Debtor owns house in Georgia, and then moves to Florida where he rents an apartment. He does not sell his Georgia home. A creditor gets a judgment against the same debtor. The debtor seeks to protect his Georgia house on the grounds that as a Florida resident he is entitled to exempt his homestead. Can a Florida resident protect his primary home if it is located in another state, or does the Florida Constitution protect only homestead owned by Florida residents and located in Florida?
A recent decision from a Florida bankruptcy judge held as follows:
“The idea that someone with no connection to Florida, other than that the primary debt owed by the person resulted from a Florida investment of many years prior, can file bankruptcy in Florida to avail herself of Florida exemption laws for property located in other states is without any support under Florida law. Indeed, if this were the law, it would open the floodgates to parties remaining in their home states but using the generous Florida exemption laws simply by virtue of filing in the state of Florida without ever having to become actual residents domiciled within the state. This simply is not the law.”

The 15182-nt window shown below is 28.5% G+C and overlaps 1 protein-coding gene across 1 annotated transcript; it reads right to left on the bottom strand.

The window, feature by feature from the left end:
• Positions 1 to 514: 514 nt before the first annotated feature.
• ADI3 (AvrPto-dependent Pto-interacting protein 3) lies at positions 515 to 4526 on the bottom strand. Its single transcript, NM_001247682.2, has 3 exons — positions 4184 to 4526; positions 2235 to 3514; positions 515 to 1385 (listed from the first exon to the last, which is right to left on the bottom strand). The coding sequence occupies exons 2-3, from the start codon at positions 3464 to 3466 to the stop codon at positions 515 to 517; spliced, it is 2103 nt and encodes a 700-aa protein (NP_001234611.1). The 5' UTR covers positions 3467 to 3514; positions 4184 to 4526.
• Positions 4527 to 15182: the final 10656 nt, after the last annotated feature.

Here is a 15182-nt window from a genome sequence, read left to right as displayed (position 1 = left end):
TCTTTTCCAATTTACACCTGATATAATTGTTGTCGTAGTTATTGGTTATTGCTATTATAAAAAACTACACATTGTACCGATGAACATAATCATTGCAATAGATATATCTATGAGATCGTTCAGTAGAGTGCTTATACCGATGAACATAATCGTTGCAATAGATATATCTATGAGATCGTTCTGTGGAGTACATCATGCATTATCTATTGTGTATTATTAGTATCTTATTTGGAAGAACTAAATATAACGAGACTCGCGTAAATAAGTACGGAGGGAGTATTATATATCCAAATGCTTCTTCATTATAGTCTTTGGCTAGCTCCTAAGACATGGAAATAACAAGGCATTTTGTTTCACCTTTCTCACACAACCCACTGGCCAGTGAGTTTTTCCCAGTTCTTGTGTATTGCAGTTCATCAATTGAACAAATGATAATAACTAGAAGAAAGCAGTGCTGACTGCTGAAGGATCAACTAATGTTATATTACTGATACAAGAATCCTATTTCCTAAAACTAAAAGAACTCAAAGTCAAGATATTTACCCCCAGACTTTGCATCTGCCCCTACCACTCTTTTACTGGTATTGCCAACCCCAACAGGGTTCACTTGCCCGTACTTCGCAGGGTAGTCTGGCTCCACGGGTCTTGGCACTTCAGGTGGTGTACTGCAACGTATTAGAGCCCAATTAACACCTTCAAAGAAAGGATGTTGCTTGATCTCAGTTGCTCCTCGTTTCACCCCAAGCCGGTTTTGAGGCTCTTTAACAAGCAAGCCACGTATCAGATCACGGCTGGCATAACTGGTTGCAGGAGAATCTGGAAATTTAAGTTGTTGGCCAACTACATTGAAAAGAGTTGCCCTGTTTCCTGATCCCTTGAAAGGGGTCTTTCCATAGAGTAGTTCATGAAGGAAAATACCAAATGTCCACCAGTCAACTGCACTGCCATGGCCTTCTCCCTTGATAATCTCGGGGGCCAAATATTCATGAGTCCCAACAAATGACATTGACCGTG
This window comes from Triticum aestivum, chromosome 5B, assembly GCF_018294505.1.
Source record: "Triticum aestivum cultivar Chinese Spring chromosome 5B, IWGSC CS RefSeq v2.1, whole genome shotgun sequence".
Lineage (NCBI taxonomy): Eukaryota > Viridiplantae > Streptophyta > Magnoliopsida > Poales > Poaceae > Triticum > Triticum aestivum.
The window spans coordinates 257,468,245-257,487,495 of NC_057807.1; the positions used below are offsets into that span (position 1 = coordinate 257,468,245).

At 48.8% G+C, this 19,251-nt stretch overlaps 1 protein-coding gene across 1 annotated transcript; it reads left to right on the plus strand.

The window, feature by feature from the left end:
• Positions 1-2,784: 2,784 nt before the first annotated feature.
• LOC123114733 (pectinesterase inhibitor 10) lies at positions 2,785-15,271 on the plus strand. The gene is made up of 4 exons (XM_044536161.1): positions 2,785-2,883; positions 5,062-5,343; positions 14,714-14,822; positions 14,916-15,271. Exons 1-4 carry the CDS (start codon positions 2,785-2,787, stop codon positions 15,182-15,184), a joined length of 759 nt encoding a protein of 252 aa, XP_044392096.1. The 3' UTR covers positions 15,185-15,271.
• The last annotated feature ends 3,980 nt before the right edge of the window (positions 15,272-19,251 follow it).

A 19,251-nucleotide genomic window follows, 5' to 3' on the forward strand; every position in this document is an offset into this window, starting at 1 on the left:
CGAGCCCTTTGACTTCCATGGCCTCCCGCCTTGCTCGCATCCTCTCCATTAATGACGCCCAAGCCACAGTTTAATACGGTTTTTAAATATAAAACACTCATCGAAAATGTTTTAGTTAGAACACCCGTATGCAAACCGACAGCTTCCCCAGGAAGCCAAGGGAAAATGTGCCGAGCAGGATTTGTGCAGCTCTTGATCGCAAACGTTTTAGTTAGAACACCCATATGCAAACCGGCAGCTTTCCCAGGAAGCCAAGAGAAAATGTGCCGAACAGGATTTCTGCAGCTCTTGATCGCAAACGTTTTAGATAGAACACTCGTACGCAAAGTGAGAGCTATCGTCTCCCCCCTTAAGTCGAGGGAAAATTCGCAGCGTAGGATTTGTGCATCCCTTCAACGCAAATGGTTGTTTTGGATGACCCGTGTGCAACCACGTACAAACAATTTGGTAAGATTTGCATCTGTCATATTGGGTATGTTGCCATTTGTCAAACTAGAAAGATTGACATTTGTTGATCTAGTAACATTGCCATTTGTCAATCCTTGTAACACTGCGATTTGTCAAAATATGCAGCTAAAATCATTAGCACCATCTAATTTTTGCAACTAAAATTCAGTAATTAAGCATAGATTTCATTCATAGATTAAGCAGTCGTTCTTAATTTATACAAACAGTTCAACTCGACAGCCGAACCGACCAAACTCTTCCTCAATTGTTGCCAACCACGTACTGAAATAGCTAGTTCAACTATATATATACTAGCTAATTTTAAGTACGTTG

This is good advice. If you want to enjoy Florida’s homestead protection please at least purchase a property in our state.